Graves is a sub-region of the Bordeaux wine region in south-western France. The name is also used in the appellation AOC Graves, which applies to both red and white wines. The name is derived from the area's gravel soils, which help to create the distinctive profile of Graves wines – particularly those made from Cabernet Sauvignon. While Merlot grows well in the heavier clay of places such as Saint-Emilion, Cabernet Sauvignon performs very well in free-draining gravel and sand.
Graves is seen as the birthplace of Bordeaux's high-quality red wines. It was here that the region first gained its reputation, as early as the 14th century – hundreds of years before Dutch wine merchants and producers drained the marshes of the Medoc.
The prestige of the Graves name was somewhat reduced in 1987, when the new Pessac-Leognan appellation was created. It was carved out of the northern end of Graves, encompassing its most respected producers.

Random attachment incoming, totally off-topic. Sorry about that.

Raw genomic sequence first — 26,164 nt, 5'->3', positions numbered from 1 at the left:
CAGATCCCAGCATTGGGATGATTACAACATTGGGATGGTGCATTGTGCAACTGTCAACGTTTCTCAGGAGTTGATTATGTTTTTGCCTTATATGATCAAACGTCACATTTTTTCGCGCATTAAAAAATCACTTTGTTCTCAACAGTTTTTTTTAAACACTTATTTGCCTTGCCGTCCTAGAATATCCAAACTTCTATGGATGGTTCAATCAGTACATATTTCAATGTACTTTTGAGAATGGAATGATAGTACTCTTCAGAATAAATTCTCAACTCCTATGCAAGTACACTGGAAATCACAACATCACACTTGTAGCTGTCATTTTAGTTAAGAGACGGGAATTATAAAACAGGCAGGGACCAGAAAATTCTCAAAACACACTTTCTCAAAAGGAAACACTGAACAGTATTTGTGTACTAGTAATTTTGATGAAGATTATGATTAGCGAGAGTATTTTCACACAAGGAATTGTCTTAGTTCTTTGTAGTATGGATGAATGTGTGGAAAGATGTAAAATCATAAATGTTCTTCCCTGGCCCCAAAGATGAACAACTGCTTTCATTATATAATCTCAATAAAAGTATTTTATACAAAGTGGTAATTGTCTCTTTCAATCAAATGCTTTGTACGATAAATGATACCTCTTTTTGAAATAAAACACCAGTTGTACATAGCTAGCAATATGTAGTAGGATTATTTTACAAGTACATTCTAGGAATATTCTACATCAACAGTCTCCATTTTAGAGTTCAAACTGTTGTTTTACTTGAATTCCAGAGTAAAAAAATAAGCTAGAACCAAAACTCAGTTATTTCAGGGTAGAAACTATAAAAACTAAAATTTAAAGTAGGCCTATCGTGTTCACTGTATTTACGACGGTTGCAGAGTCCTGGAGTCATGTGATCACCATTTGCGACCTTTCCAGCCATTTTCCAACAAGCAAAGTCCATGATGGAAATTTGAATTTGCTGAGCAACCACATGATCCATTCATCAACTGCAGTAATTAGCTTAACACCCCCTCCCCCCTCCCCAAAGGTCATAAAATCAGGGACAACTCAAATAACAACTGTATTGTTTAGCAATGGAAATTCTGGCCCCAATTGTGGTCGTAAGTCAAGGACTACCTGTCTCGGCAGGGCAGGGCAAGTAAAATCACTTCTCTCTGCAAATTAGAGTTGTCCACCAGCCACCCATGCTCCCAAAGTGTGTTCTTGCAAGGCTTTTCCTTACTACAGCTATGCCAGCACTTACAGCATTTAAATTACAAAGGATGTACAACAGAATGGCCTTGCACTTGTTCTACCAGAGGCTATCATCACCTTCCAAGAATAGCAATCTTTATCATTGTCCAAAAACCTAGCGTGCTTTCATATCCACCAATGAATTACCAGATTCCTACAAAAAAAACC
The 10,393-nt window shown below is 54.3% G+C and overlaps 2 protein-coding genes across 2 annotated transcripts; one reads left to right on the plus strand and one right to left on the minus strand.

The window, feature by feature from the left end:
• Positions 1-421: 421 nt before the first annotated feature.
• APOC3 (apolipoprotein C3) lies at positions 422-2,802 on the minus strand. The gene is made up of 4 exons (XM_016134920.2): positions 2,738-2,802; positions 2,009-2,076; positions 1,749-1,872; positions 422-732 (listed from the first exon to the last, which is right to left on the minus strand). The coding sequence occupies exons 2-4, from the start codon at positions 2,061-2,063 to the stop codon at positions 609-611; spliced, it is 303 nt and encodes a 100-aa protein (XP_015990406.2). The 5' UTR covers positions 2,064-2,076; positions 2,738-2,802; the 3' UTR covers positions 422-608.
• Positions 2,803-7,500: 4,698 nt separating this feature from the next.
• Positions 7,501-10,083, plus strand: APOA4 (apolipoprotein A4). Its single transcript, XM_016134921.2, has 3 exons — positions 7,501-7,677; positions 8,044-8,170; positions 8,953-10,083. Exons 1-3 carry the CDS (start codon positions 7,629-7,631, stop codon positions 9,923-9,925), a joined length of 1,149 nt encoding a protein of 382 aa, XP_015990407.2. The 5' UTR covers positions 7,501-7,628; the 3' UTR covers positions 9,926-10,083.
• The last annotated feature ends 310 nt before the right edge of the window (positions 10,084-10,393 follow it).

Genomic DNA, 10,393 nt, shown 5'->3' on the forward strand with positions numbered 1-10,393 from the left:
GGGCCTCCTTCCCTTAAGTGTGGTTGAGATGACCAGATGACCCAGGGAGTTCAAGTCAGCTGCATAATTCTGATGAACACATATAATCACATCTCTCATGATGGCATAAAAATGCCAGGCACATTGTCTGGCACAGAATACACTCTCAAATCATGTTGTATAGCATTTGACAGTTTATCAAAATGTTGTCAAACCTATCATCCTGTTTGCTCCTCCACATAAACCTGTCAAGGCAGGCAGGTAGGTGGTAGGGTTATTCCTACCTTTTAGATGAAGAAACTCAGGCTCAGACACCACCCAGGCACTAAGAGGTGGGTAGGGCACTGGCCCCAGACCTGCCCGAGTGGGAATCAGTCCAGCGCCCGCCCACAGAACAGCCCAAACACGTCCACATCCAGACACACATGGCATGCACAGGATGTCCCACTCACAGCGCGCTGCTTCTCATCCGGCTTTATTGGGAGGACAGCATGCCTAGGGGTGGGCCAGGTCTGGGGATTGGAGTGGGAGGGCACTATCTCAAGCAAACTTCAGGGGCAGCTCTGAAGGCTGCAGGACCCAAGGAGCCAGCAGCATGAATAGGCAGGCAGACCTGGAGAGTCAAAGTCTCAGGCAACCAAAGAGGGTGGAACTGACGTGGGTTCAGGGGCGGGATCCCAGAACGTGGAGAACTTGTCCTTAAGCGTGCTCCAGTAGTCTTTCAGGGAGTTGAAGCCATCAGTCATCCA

AOC Graves is the key appellation here. Red wines must be made from Cabernet Sauvignon, Cabernet Franc, Merlot, Malbec or Petit Verdot, while white wines must be produced from Semillon, Sauvignon Blanc and Muscadelle, and reach a minimum alcohol level of 11%.
Graves also produces sweet white wines under the appellation Graves Superieures. These are made from the same white grapes as those listed above, but have a much higher level of natural residual sugar. This appellation does not cover the famous and more prestigious wines of Sauternes and Barsac, or the sweet whites of Cerons. They are nestled within the boundaries of the Graves sub-region, but are independently recognized because of the high quality of their sweet white wines.
In the late 20th and early 21st centuries, Graves has proved that even without the producers and terroirs of Pessac-Leognan, it is capable of producing high-quality red and white wines. Since the sub-region was partitioned, the southern end of Graves has focused on wine styles demanded by modern wine consumers. Fresher, crisp white wines have replaced the sweeter styles and are produced alongside richer, fruitier reds.
The area around the southern village of Langon is entirely separated from the northern end of Graves by the Sauternes and Barsac appellations, and could be considered as a distinct production area in its own right.